QUESTION 11 : On leaving the putting green in a stroke play competition can you play your ball to the next tee? I had heard that this incurs a penalty. Please can you advise?
Visit the official Website of the USGA – Rules of Golf
Three-Ball, Best-Ball and Four-Ball Match Play – In match play the game is played by holes.
A four-ball match is a type of golf match used in match play competitions. A four-ball match consists of two teams of two players competing directly against each other. Each golfer plays his own ball throughout the round. A team’s number of strokes for a given hole is the lowest individual number of strokes of that team’s players on that hole.
In stroke play, the scores are added normally, and the team with the lower score at the end of the match wins. http://www.usga.org/Rule-Books/Rules-of-Golf/Rule-03/
In match play, each hole is won by the team whose member has the lowest score on that hole, and that team is awarded a point for the hole. If the teams tie for a hole, the point for the hole is divided between the teams. At the end of the match, the team with the most points wins. http://www.usga.org/Rule-Books/Rules-of-Golf/Rule-02/
This form of golf is commonly played in team golf competitions such as the Ryder Cup, Solheim Cup and the Presidents Cup.
In alternate shot play, is where two-person teams take turns hitting each shot until the hole is finished, much like the rotation when you’re playing a game of billiards. If you hit the first drive on a hole, then your partner will hit the next shot from where your ball landed, then you will take the next turn from where their ball landed, continuing until the hole is finished. The order, the players that tee off first for their team will tee off on the odd-numbered holes (1, 3, 5…), and their partner will tee off on the even-numbered holes (2, 4, 6…). You will hit from the tee box that matches your tier. For example, if you’re an Amateur, then you’ll tee off from the front tee box, but your Legend partner would tee off from the back tee box. This helps keep the match fair.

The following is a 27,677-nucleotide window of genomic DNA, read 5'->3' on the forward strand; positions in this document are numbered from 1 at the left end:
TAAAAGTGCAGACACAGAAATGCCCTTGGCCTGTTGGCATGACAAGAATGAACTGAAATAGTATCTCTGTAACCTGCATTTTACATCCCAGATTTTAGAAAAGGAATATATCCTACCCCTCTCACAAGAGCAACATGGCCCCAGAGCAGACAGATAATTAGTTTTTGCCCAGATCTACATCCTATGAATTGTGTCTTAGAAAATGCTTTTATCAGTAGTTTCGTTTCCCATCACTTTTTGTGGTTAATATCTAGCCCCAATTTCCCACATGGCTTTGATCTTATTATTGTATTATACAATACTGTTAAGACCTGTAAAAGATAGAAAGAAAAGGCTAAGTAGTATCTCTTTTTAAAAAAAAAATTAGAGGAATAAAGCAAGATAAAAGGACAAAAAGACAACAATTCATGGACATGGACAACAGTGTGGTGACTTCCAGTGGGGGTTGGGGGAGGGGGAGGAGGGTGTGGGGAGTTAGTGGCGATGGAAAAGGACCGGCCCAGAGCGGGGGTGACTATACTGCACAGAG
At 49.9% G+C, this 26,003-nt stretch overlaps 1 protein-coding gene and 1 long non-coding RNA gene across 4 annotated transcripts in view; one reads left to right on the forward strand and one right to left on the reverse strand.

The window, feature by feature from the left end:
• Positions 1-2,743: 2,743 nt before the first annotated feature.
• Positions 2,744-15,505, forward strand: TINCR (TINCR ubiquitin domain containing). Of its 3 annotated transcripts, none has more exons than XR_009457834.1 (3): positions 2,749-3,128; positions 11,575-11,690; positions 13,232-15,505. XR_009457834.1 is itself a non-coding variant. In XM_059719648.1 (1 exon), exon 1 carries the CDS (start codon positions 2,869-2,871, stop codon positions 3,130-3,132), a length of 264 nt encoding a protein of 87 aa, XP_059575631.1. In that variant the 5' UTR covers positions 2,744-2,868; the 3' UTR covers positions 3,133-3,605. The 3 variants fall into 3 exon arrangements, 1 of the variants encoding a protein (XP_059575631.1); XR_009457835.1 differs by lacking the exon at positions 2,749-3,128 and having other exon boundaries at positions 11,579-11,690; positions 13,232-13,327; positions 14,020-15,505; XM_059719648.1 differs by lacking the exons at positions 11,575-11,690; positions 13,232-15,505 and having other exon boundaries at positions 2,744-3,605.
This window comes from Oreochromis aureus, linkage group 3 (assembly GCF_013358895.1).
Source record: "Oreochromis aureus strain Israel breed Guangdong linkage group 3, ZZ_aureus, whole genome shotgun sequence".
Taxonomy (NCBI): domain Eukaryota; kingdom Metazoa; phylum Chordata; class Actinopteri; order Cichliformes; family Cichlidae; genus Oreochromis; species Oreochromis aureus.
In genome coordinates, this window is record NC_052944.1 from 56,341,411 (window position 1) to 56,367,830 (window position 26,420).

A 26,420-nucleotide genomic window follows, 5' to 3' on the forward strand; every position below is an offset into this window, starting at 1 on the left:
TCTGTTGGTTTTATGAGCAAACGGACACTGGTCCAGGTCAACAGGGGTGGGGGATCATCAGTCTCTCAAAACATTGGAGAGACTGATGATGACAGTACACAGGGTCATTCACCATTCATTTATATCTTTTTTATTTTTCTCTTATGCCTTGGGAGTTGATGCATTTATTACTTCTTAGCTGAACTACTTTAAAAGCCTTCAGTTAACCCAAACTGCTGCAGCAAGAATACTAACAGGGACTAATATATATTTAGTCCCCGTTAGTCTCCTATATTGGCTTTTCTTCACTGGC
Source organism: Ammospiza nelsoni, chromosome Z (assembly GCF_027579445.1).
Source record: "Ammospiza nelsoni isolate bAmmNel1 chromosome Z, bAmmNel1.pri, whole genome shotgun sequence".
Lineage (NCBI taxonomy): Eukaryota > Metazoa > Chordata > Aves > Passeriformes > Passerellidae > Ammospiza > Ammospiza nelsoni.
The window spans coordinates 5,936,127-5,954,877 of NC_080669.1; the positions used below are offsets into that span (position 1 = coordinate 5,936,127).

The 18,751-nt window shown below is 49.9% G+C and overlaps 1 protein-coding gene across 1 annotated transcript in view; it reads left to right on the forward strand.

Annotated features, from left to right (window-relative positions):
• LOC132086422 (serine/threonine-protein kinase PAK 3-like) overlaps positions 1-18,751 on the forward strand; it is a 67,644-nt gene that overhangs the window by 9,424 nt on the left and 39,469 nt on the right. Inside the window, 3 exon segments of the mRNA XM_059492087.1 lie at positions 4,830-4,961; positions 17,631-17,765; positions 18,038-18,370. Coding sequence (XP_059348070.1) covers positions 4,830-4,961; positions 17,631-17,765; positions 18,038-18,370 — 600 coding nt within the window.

BALL – When it’s your turn to hit, you will use the golf ball that’s currently equipped in your inventory, and your partner will be using their own ball as well, so your ball only accumulates hits from the shots that you take.
Instructional Videos of the USGA – Rules of Golf
Know the rules, enjoy the game … learn the rules online
Movable Obstructions videos – Play the course as you find it. Watch this video to learn the exceptions.
Loose Impediments videos – loose impediments may be removed without penalty unless your ball moves. There are several restrictions that you should know to avoid penalty.
Water Hazards – in you play into a water hazard there are several options from where to play!
Immovable Obstructions – learn what is considered an immovable obstruction and the penalties.
Lost Ball or Out-of-Bounds – stroke and distance; provisional ball; water hazards.
Practice without fear! Play without fear! Golf is just a game!